My prayers were suddenly answered: I found myself trapped in a cramped prison cell; trapped between forty different walls on forty different sides.

lavish resplendent; now...where did I leave that stag-bust?

Serial: Chapter 1: C – Quotient

It took me some time to get to sleep that night. When I did, my fears blossomed into a nightmare:

I was, alone, in a dining room, with a heavy mahogany table and the walls were covered with a rich velvety wallpaper. Silver service laid on lace tablecloth, adorned about with plates of food.

In contrast to the evening’s fears of expanses, I now began to feel uncomfortably contained in my body, in this oppressive room; my apprehensions grew with every breath, and then I noticed some changes that restricted my enclosure upon me in a way I could not have expected:

There were no straightforward physical barriers developing, nor did the walls begin to close in on me; rather I began to perceive things differently – or rather, the reality of the situation changed. I had been looking at the contents of my plate, glancing fearfully away from it up to the ceiling every so often, lest it come crashing down upon me. But then the changes began: suddenly, the lampshade on the ceiling and the plate on the table were not separate things, but rather one thing; still the lampshade and the place, but now thoughts of separating them were impossible.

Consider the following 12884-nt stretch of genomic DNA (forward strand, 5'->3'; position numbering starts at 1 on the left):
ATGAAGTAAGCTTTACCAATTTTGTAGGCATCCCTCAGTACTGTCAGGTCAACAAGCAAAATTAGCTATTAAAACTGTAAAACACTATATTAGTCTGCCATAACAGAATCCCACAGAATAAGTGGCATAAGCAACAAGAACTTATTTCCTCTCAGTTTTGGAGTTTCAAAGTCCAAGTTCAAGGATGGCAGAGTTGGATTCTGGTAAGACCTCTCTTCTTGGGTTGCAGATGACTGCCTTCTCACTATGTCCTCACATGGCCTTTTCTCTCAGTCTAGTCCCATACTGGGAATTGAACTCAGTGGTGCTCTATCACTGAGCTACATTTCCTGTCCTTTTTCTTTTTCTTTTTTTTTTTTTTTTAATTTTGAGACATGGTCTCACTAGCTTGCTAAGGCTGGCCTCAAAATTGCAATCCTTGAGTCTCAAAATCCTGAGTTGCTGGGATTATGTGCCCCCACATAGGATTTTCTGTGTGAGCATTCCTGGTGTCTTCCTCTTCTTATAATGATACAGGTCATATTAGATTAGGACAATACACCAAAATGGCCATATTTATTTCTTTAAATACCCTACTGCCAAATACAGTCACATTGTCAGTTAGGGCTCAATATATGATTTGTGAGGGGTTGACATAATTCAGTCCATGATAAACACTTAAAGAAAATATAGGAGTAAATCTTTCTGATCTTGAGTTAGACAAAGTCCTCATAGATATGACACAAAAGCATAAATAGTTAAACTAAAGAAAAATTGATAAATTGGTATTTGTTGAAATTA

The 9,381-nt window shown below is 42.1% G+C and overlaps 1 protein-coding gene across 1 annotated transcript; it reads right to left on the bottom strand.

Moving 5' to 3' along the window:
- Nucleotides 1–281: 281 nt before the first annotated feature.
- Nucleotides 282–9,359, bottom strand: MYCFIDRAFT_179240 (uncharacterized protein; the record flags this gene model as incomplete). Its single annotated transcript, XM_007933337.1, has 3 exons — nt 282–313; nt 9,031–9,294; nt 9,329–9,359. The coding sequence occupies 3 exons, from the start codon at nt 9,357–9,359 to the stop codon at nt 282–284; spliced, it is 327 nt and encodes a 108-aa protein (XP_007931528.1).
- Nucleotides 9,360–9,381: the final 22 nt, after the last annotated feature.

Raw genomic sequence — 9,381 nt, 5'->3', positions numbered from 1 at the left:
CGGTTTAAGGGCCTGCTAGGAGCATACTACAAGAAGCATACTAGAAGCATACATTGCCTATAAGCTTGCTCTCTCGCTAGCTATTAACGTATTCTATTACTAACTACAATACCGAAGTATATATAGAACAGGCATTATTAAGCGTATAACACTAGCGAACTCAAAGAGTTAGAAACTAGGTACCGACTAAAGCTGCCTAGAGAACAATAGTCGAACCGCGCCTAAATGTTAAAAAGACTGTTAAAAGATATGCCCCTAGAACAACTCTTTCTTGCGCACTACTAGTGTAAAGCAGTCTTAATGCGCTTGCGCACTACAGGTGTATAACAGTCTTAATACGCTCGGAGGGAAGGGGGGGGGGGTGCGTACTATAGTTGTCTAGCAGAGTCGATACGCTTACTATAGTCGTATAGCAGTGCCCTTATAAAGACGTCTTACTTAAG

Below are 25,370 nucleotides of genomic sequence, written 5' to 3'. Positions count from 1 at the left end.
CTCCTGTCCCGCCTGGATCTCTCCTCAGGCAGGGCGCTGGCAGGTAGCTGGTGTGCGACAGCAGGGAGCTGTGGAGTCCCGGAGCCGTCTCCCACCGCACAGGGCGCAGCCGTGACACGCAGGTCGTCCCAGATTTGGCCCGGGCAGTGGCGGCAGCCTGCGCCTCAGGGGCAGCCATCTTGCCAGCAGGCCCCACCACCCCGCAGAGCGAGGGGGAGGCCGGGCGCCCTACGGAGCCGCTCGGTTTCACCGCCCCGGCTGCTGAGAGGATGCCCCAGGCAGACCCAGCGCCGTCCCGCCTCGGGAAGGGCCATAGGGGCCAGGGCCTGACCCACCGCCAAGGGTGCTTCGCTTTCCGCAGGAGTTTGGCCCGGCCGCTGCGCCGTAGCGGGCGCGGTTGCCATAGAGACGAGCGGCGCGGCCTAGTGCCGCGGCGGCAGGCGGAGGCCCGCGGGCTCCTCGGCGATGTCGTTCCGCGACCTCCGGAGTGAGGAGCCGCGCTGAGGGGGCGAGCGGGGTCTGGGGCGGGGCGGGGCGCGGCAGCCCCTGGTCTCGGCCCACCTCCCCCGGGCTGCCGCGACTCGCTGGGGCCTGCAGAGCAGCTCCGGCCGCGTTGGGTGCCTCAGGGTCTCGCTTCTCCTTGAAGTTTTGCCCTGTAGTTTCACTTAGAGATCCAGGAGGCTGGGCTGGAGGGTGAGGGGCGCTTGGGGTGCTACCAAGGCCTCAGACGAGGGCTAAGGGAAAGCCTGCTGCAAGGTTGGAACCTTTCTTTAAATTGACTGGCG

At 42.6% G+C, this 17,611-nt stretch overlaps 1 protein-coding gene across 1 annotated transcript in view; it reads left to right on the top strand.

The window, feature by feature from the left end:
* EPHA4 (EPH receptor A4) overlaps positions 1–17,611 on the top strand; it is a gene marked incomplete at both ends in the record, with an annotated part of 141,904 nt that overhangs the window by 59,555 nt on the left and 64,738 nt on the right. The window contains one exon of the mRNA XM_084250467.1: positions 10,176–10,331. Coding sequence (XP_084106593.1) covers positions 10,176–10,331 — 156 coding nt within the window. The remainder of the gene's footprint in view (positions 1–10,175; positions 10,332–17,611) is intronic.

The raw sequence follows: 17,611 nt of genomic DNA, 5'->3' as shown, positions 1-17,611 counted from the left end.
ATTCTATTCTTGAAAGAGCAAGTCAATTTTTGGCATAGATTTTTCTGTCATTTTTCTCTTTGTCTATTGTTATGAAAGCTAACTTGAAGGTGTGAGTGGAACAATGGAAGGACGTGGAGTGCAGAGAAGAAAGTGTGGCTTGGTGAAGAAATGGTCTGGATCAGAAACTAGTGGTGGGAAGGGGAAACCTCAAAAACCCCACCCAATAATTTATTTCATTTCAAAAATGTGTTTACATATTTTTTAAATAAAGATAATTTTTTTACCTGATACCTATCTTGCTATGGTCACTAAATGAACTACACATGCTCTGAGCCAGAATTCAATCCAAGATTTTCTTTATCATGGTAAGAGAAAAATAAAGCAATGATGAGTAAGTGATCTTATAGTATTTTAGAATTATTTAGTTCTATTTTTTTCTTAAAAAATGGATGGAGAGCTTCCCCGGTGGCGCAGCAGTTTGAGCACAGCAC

I pulled my eyes away from this transfiguration, allowing my sight to escape to the door, only the door was now not only the door, but simultaneously the lower shelf of the bookcase on the opposite end of the room, and then the bookcase as a whole became the bookcase and the table; this room was folding in on itself, but in no straightforward way; I tried then to look down, and found that the floor had become the floor and the ceiling, and then, all at once, up was combined with down.